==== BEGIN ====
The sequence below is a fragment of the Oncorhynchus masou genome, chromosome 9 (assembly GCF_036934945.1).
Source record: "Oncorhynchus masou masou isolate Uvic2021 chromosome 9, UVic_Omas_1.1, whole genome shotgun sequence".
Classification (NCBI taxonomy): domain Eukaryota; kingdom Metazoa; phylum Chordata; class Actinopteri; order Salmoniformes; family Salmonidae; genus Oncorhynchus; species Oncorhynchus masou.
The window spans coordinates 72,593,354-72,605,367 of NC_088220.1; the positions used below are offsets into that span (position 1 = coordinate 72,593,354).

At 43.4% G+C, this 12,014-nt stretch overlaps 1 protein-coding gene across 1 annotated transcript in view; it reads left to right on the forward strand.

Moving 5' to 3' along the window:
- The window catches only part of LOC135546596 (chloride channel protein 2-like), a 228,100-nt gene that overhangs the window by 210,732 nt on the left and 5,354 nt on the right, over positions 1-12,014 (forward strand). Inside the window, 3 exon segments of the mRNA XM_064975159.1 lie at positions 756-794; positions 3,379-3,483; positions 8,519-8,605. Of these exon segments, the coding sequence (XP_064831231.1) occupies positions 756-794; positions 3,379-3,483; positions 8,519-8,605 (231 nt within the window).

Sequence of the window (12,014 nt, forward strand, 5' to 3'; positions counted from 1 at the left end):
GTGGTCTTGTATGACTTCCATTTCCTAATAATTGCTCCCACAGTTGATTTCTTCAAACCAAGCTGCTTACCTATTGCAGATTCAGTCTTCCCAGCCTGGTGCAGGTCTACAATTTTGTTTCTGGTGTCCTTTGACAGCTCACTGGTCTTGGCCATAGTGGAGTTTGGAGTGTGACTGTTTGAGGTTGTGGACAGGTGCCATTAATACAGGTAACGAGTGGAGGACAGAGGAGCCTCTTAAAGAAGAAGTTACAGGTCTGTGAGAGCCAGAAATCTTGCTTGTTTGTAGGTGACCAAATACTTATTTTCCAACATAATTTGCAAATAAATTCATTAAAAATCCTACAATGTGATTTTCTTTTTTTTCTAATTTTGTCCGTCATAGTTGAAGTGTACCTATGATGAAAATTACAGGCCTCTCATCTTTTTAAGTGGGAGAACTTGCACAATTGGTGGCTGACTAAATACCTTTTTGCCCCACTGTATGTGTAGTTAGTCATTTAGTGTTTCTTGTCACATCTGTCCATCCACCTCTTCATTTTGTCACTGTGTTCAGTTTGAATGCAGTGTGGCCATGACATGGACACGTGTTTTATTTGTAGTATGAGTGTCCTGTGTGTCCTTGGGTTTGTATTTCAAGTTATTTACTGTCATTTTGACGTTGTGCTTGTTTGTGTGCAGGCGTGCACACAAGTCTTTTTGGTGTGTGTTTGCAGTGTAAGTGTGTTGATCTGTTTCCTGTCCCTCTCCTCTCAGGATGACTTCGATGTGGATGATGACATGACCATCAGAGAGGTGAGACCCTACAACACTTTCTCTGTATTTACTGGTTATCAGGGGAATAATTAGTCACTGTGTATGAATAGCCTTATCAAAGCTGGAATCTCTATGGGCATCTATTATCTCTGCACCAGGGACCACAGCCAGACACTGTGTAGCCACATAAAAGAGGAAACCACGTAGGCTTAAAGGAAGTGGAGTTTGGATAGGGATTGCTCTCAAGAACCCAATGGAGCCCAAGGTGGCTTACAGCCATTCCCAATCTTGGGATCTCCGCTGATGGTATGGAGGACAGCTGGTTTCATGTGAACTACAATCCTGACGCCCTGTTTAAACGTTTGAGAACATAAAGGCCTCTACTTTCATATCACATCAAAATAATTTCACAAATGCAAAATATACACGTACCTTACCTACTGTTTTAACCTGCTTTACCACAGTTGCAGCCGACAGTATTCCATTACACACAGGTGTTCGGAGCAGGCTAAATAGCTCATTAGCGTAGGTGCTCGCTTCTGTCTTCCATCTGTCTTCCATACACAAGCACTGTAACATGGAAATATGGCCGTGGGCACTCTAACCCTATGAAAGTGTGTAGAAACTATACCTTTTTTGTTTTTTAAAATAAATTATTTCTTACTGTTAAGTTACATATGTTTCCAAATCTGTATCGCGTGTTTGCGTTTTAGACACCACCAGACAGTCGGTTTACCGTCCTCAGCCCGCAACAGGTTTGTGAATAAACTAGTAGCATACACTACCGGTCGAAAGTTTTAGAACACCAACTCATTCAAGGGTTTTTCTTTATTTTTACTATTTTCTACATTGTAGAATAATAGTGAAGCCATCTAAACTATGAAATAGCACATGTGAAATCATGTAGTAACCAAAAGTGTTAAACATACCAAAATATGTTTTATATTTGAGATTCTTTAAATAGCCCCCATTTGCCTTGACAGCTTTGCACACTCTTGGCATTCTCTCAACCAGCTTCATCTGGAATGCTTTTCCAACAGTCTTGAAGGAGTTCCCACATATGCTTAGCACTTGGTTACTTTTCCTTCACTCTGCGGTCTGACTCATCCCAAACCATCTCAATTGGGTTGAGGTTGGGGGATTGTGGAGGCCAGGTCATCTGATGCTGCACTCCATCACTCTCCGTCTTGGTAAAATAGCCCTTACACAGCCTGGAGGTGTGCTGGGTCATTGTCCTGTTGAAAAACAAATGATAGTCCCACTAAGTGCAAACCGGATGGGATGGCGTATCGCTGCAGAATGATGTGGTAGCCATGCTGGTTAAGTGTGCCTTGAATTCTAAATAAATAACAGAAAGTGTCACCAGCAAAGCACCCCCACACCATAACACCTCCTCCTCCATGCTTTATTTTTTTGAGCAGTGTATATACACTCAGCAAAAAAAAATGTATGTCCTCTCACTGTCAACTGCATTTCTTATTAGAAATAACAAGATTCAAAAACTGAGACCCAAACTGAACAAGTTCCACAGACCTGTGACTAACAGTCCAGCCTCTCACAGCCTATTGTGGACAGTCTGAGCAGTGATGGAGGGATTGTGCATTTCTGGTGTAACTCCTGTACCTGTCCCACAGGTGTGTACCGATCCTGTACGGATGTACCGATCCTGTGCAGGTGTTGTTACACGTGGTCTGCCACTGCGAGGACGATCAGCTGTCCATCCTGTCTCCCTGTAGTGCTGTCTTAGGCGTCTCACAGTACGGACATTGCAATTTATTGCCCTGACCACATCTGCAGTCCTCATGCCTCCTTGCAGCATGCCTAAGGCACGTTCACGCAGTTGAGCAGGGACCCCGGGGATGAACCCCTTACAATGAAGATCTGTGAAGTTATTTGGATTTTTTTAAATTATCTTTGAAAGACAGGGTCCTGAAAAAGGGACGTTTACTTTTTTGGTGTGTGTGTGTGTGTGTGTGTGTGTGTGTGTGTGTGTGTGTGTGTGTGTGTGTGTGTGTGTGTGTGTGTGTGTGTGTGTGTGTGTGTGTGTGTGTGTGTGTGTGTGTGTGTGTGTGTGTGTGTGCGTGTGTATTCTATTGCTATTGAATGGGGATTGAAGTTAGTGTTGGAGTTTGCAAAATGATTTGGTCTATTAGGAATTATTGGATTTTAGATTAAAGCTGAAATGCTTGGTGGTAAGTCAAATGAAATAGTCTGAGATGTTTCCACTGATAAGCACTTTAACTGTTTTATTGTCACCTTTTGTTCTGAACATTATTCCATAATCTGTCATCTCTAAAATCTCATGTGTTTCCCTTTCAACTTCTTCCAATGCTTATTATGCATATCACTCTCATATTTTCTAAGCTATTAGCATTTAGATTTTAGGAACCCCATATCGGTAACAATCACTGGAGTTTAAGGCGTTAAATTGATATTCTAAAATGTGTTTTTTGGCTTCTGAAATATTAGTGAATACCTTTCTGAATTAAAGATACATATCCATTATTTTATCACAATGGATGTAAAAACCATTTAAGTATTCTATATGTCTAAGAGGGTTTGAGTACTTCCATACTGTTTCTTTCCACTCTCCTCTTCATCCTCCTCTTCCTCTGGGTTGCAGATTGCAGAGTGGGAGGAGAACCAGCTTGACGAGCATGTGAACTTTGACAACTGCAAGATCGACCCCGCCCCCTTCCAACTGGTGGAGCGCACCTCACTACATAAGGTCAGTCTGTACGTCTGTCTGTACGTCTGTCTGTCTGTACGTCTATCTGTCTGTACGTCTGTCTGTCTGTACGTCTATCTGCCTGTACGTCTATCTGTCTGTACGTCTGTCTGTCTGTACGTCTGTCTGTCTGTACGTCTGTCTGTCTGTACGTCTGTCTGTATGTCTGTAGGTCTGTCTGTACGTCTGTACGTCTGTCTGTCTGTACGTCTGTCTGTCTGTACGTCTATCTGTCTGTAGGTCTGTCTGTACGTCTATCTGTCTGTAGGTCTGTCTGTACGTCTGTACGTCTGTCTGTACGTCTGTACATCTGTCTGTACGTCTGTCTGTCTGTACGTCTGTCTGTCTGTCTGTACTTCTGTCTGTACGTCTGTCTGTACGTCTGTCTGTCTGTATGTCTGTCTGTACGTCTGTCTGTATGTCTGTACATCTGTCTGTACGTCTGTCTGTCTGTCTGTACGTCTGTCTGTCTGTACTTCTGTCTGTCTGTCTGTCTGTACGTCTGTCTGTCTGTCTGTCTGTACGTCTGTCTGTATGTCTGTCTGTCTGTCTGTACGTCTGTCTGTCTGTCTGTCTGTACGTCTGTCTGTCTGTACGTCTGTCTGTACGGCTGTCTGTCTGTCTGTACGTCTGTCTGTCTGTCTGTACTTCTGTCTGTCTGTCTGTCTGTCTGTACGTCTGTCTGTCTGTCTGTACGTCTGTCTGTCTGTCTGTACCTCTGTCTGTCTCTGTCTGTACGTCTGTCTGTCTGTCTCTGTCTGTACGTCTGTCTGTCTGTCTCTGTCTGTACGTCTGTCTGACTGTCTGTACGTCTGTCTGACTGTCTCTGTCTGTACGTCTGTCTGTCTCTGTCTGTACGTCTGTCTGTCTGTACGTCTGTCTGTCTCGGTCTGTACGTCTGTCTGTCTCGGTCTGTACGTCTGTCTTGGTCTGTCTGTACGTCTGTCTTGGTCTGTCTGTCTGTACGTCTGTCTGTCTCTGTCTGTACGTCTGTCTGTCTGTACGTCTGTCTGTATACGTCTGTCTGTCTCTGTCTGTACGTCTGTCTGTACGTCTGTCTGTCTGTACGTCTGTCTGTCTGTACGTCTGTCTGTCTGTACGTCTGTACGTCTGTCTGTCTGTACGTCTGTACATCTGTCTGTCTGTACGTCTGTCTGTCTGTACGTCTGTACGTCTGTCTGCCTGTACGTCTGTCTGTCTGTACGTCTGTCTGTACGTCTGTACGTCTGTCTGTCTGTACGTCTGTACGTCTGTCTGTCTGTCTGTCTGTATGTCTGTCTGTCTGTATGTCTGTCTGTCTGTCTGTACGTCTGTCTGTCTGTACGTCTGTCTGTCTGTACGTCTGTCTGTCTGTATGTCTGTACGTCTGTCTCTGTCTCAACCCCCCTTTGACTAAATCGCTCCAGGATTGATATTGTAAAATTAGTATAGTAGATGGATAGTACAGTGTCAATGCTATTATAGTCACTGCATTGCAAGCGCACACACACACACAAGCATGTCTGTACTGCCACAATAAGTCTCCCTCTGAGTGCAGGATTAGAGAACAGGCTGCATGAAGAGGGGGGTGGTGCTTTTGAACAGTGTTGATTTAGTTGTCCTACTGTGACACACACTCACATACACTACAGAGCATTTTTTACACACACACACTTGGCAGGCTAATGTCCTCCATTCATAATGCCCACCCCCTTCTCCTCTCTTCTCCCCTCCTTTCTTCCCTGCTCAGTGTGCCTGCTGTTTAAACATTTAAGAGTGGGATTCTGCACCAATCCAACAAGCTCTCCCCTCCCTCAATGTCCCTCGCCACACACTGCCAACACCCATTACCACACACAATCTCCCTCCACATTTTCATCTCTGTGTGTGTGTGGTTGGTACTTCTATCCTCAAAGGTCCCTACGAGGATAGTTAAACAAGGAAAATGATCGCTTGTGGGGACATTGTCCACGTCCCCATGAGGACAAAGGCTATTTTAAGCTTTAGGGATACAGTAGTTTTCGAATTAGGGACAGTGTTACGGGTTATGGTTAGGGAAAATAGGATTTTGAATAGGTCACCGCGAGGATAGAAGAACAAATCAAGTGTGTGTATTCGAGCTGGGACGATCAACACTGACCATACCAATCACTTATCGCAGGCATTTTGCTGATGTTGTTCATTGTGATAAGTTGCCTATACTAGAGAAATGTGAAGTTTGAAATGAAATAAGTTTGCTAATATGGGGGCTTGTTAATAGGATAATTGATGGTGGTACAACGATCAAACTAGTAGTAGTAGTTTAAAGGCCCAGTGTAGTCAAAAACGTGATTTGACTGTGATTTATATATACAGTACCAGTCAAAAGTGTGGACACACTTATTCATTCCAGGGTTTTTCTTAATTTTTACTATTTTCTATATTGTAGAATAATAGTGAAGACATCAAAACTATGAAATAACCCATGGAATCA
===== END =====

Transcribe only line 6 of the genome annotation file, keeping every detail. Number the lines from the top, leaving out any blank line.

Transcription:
Moving 5' to 3' along the window: